I've noticed many modern RPGs have atmospheric music that, while it works great in the context of the gameplay, is often times forgettable. Terranigma has a soundtrack that complements the narrative, weaving together somber and meditative pieces that impress players with the tragedy of a world wracked by destruction while struggling towards rebirth. Miyoko Takaoka and Masanori Hikichi haven't just created melodies. They've woven together a tapestry, a language that speaks just as powerfully as the story. One song in particular stands out; whenever you pass the challenges of a specific tower, people in your village are unfrozen, and it dissolves into the world map, a mix of hope and sorrow. They captured the enigma of Terranigma perfectly.
While geographically, the first half takes place on a primordial Earth, the variety of the levels makes for some creative gameplay choices. From the gigantic Ra Tree infected by a poisonous parasite, to the dessicated Zue that undergoes massive terraforming with rain, and even the underground towers with their shrines to creation, every area feels distinctive, posing a whole new suite of trials. Ark even learns to swim early, and every dungeon is physically transformed by his actions, peeling away the layers, opening new ground.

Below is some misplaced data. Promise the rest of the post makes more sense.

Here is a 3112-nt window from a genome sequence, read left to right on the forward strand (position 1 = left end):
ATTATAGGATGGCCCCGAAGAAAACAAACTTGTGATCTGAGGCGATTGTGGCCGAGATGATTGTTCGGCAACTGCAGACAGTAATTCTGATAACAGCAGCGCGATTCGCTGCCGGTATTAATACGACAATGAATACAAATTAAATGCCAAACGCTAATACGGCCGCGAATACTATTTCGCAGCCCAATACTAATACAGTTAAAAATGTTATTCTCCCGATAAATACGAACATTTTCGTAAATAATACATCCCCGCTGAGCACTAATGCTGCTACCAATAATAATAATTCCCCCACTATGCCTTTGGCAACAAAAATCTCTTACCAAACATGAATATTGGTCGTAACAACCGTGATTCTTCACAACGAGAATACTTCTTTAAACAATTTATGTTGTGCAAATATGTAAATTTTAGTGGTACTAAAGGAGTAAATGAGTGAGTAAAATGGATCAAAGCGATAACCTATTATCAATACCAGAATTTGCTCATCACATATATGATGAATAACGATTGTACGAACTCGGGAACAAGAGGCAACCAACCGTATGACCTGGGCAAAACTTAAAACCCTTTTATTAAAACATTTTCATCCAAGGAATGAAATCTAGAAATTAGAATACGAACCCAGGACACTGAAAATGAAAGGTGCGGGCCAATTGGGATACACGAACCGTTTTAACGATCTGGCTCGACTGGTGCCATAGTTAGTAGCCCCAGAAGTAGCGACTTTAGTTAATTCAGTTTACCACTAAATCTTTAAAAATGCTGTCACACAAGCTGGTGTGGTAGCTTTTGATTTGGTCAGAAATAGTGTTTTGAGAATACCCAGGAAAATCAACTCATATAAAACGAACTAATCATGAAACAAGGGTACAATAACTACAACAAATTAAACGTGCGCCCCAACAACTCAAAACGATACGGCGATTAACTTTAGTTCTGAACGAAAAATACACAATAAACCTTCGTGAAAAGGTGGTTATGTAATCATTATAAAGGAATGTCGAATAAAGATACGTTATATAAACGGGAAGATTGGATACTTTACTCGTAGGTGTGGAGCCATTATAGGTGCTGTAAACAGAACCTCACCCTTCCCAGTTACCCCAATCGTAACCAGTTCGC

I could go on about the art style (an anime aesthetic with Earth tones), but I'll let these screenshots speak for themselves as you watch the world reforming in front of your eyes. Fiat lux was never so literal.
The developers clearly wanted to tell a more meaningful story than the typical, let's save the world and make everything okay. Case in point, the goat in Tibet. At one point, you enter a cave and it's slippery so you slide down, crashing into the mountains and causing an avalanche. You're buried in the snow and when you wake, there's a female goat next to you. You stand up and notice another goat, dead. It's her husband, killed by the avalanche. As you're stuck in the cave (myself feeling guilty), it turns dark, and it's pitch black. You two talk, and when it's morning, she realizes you're both hungry and need to eat. I was expecting some snack or maybe something she'd dug up. She offers you meat from the body of her husband. Ark is torn by her willingness to sacrifice her husband to save them, but can't bear the thought of eating from his body. That moment just devastated me emotionally. When they finally do break out of the cave, they come across an even bigger wall. Ark can escape, but the female goat obviously can't. You have to leave her behind (most likely to death) and that was even harder than her willingness to sacrifice her husband. It's these tough moments that have made Terranigma so special and why I can understand the reason the game has been a favorite for so many. I'll continue the second part of this list in the forthcoming weeks.
Updated 4/3/15: Including link to Part 2.
Here's Part 3 of the Retrospective.
Peter Tieryas likes old RPGs, especially ones that ponder the meaning of life. He reflects on meaningless questions at tieryas.wordpress.com.